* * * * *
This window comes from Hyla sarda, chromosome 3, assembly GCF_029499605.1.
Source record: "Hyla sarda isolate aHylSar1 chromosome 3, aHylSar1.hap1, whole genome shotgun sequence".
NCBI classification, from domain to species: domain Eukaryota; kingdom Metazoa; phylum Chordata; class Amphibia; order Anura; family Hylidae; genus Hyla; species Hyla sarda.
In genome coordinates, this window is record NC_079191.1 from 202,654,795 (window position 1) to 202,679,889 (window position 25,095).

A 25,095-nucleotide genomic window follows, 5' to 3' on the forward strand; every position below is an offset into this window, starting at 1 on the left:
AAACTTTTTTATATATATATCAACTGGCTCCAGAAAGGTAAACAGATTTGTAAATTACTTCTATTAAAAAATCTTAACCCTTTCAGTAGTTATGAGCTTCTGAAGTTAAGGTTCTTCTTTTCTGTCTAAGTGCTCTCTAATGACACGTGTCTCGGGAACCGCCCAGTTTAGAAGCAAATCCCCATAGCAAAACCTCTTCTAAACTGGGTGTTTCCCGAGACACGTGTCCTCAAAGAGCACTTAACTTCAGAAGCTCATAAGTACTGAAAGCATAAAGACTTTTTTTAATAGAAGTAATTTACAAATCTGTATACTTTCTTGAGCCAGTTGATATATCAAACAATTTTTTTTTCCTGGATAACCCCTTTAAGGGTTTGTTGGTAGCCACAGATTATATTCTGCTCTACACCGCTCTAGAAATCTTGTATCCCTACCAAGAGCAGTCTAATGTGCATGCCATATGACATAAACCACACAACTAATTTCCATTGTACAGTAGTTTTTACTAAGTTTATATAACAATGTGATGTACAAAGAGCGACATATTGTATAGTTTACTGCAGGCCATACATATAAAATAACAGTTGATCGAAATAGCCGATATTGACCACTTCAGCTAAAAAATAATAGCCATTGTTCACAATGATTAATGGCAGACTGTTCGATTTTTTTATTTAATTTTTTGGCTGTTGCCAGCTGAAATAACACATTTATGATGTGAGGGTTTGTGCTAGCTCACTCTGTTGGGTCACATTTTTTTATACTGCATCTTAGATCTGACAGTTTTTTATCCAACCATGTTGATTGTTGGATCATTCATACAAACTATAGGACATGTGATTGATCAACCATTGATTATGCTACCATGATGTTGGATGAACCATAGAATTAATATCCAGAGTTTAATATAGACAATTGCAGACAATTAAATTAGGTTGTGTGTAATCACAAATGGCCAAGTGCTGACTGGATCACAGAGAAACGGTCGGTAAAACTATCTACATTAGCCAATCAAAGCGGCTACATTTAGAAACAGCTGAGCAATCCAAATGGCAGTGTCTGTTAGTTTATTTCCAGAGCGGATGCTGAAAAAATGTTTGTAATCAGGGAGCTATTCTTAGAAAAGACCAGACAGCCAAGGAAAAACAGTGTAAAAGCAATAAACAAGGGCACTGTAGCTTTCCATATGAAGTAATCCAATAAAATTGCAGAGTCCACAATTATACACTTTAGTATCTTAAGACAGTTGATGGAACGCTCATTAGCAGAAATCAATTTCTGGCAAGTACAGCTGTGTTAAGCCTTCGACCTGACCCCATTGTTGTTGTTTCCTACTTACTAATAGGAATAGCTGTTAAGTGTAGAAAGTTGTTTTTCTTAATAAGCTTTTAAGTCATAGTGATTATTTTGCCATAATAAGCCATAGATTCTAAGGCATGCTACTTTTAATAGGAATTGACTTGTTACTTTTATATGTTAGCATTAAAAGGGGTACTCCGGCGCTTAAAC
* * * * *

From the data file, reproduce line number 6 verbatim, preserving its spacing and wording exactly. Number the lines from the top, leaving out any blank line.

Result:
AAACTTTTTTATATATATATCAACTGGCTCCAGAAAGGTAAACAGATTTGTAAATTACTTCTATTAAAAAATCTTAACCCTTTCAGTAGTTATGAGCTTCTGAAGTTAAGGTTCTTCTTTTCTGTCTAAGTGCTCTCTAATGACACGTGTCTCGGGAACCGCCCAGTTTAGAAGCAAATCCCCATAGCAAAACCTCTTCTAAACTGGGTGTTTCCCGAGACACGTGTCCTCAAAGAGCACTTAACTTCAGAAGCTCATAAGTACTGAAAGCATAAAGACTTTTTTTAATAGAAGTAATTTACAAATCTGTATACTTTCTTGAGCCAGTTGATATATCAAACAATTTTTTTTTCCTGGATAACCCCTTTAAGGGTTTGTTGGTAGCCACAGATTATATTCTGCTCTACACCGCTCTAGAAATCTTGTATCCCTACCAAGAGCAGTCTAATGTGCATGCCATATGACATAAACCACACAACTAATTTCCATTGTACAGTAGTTTTTACTAAGTTTATATAACAATGTGATGTACAAAGAGCGACATATTGTATAGTTTACTGCAGGCCATACATATAAAATAACAGTTGATCGAAATAGCCGATATTGACCACTTCAGCTAAAAAATAATAGCCATTGTTCACAATGATTAATGGCAGACTGTTCGATTTTTTTATTTAATTTTTTGGCTGTTGCCAGCTGAAATAACACATTTATGATGTGAGGGTTTGTGCTAGCTCACTCTGTTGGGTCACATTTTTTTATACTGCATCTTAGATCTGACAGTTTTTTATCCAACCATGTTGATTGTTGGATCATTCATACAAACTATAGGACATGTGATTGATCAACCATTGATTATGCTACCATGATGTTGGATGAACCATAGAATTAATATCCAGAGTTTAATATAGACAATTGCAGACAATTAAATTAGGTTGTGTGTAATCACAAATGGCCAAGTGCTGACTGGATCACAGAGAAACGGTCGGTAAAACTATCTACATTAGCCAATCAAAGCGGCTACATTTAGAAACAGCTGAGCAATCCAAATGGCAGTGTCTGTTAGTTTATTTCCAGAGCGGATGCTGAAAAAATGTTTGTAATCAGGGAGCTATTCTTAGAAAAGACCAGACAGCCAAGGAAAAACAGTGTAAAAGCAATAAACAAGGGCACTGTAGCTTTCCATATGAAGTAATCCAATAAAATTGCAGAGTCCACAATTATACACTTTAGTATCTTAAGACAGTTGATGGAACGCTCATTAGCAGAAATCAATTTCTGGCAAGTACAGCTGTGTTAAGCCTTCGACCTGACCCCATTGTTGTTGTTTCCTACTTACTAATAGGAATAGCTGTTAAGTGTAGAAAGTTGTTTTTCTTAATAAGCTTTTAAGTCATAGTGATTATTTTGCCATAATAAGCCATAGATTCTAAGGCATGCTACTTTTAATAGGAATTGACTTGTTACTTTTATATGTTAGCATTAAAAGGGGTACTCCGGCGCTTAAAC